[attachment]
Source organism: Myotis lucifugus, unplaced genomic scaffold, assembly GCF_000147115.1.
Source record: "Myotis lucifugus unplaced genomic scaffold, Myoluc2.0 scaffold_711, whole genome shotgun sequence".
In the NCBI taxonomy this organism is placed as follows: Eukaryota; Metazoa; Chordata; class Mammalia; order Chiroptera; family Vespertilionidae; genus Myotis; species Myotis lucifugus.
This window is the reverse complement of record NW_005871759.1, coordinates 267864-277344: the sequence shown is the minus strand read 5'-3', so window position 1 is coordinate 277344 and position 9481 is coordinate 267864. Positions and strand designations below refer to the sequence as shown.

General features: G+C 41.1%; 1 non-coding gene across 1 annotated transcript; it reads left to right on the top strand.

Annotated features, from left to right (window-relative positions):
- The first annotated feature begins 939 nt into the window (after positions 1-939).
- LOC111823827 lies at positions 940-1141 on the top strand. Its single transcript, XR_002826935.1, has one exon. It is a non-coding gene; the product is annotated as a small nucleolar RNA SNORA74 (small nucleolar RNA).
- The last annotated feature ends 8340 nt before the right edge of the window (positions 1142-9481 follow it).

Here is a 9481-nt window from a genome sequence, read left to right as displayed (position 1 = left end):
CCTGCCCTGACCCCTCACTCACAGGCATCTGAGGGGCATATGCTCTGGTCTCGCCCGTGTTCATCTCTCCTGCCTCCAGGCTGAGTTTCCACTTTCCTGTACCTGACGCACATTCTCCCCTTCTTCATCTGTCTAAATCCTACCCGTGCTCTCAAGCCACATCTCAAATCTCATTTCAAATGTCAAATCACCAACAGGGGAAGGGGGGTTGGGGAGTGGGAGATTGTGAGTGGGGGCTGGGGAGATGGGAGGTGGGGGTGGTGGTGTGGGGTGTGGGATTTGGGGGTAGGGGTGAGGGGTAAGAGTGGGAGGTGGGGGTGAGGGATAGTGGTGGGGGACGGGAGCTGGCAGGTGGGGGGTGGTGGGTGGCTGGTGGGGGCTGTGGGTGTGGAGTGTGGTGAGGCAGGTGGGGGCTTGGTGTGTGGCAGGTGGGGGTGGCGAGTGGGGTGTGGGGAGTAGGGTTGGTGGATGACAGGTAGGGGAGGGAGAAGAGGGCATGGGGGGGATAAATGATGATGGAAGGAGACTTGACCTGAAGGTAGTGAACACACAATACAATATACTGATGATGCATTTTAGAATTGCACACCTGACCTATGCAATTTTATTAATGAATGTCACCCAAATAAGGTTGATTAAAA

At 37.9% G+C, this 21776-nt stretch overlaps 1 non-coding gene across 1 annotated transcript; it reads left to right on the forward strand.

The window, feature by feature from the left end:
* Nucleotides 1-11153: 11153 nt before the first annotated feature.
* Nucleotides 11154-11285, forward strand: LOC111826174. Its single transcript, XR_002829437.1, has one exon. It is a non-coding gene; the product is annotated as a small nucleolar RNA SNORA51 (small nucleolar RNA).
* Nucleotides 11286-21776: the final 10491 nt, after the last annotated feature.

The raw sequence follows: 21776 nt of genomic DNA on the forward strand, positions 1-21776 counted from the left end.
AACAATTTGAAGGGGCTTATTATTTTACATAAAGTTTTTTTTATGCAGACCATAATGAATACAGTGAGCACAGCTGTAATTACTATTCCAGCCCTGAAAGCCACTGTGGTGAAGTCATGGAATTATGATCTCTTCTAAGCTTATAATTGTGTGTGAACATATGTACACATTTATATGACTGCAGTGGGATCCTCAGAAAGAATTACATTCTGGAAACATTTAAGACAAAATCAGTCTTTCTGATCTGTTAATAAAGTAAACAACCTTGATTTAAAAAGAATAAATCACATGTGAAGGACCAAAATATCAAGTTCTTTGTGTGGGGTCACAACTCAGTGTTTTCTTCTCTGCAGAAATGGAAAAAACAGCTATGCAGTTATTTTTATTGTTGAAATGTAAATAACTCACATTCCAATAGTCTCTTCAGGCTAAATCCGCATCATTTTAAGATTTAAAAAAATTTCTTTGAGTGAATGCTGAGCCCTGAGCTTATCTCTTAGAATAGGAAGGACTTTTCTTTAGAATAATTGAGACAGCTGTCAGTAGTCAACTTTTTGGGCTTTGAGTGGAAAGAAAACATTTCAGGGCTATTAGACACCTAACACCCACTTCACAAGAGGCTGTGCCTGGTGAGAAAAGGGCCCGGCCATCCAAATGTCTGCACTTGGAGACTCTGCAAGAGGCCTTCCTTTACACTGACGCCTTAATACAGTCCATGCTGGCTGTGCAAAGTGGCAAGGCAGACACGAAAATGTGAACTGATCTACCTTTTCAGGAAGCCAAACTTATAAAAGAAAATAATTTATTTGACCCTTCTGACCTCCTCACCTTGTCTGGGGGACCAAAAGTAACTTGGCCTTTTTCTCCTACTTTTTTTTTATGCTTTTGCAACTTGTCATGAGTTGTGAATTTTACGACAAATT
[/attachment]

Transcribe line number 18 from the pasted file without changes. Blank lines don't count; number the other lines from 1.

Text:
AACAATTTGAAGGGGCTTATTATTTTACATAAAGTTTTTTTTATGCAGACCATAATGAATACAGTGAGCACAGCTGTAATTACTATTCCAGCCCTGAAAGCCACTGTGGTGAAGTCATGGAATTATGATCTCTTCTAAGCTTATAATTGTGTGTGAACATATGTACACATTTATATGACTGCAGTGGGATCCTCAGAAAGAATTACATTCTGGAAACATTTAAGACAAAATCAGTCTTTCTGATCTGTTAATAAAGTAAACAACCTTGATTTAAAAAGAATAAATCACATGTGAAGGACCAAAATATCAAGTTCTTTGTGTGGGGTCACAACTCAGTGTTTTCTTCTCTGCAGAAATGGAAAAAACAGCTATGCAGTTATTTTTATTGTTGAAATGTAAATAACTCACATTCCAATAGTCTCTTCAGGCTAAATCCGCATCATTTTAAGATTTAAAAAAATTTCTTTGAGTGAATGCTGAGCCCTGAGCTTATCTCTTAGAATAGGAAGGACTTTTCTTTAGAATAATTGAGACAGCTGTCAGTAGTCAACTTTTTGGGCTTTGAGTGGAAAGAAAACATTTCAGGGCTATTAGACACCTAACACCCACTTCACAAGAGGCTGTGCCTGGTGAGAAAAGGGCCCGGCCATCCAAATGTCTGCACTTGGAGACTCTGCAAGAGGCCTTCCTTTACACTGACGCCTTAATACAGTCCATGCTGGCTGTGCAAAGTGGCAAGGCAGACACGAAAATGTGAACTGATCTACCTTTTCAGGAAGCCAAACTTATAAAAGAAAATAATTTATTTGACCCTTCTGACCTCCTCACCTTGTCTGGGGGACCAAAAGTAACTTGGCCTTTTTCTCCTACTTTTTTTTTATGCTTTTGCAACTTGTCATGAGTTGTGAATTTTACGACAAATT